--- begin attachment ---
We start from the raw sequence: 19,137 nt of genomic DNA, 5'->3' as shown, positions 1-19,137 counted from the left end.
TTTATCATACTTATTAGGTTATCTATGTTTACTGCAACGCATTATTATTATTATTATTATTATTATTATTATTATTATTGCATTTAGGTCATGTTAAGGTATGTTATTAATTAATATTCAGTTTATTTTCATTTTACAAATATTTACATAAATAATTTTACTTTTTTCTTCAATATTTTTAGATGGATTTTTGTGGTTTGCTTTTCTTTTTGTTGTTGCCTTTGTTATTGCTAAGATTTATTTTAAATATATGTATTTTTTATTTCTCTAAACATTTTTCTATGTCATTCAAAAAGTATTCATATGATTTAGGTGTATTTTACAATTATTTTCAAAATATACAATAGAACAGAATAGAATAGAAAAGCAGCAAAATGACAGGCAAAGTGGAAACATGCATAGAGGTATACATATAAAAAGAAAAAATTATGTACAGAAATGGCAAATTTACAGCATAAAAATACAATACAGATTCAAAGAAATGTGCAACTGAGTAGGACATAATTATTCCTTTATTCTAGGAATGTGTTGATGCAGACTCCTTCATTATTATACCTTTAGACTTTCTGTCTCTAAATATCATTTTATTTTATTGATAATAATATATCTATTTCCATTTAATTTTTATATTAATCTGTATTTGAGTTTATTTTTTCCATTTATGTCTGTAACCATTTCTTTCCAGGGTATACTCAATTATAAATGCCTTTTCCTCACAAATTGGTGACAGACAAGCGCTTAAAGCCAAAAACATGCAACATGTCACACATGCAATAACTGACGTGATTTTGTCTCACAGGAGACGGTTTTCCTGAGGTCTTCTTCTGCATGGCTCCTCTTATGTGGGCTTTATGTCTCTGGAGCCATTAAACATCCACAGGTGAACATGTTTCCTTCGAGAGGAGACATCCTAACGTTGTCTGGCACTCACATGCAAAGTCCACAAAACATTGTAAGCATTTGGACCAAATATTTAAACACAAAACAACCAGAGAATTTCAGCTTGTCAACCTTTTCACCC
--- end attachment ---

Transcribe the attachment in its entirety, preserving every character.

We start from the raw sequence: 19,137 nt of genomic DNA, 5'->3' as shown, positions 1-19,137 counted from the left end.
TTTATCATACTTATTAGGTTATCTATGTTTACTGCAACGCATTATTATTATTATTATTATTATTATTATTATTATTATTGCATTTAGGTCATGTTAAGGTATGTTATTAATTAATATTCAGTTTATTTTCATTTTACAAATATTTACATAAATAATTTTACTTTTTTCTTCAATATTTTTAGATGGATTTTTGTGGTTTGCTTTTCTTTTTGTTGTTGCCTTTGTTATTGCTAAGATTTATTTTAAATATATGTATTTTTTATTTCTCTAAACATTTTTCTATGTCATTCAAAAAGTATTCATATGATTTAGGTGTATTTTACAATTATTTTCAAAATATACAATAGAACAGAATAGAATAGAAAAGCAGCAAAATGACAGGCAAAGTGGAAACATGCATAGAGGTATACATATAAAAAGAAAAAATTATGTACAGAAATGGCAAATTTACAGCATAAAAATACAATACAGATTCAAAGAAATGTGCAACTGAGTAGGACATAATTATTCCTTTATTCTAGGAATGTGTTGATGCAGACTCCTTCATTATTATACCTTTAGACTTTCTGTCTCTAAATATCATTTTATTTTATTGATAATAATATATCTATTTCCATTTAATTTTTATATTAATCTGTATTTGAGTTTATTTTTTCCATTTATGTCTGTAACCATTTCTTTCCAGGGTATACTCAATTATAAATGCCTTTTCCTCACAAATTGGTGACAGACAAGCGCTTAAAGCCAAAAACATGCAACATGTCACACATGCAATAACTGACGTGATTTTGTCTCACAGGAGACGGTTTTCCTGAGGTCTTCTTCTGCATGGCTCCTCTTATGTGGGCTTTATGTCTCTGGAGCCATTAAACATCCACAGGTGAACATGTTTCCTTCGAGAGGAGACATCCTAACGTTGTCTGGCACTCACATGCAAAGTCCACAAAACATTGTAAGCATTTGGACCAAATATTTAAACACAAAACAACCAGAGAATTTCAGCTTGTCAACCTTTTCACCC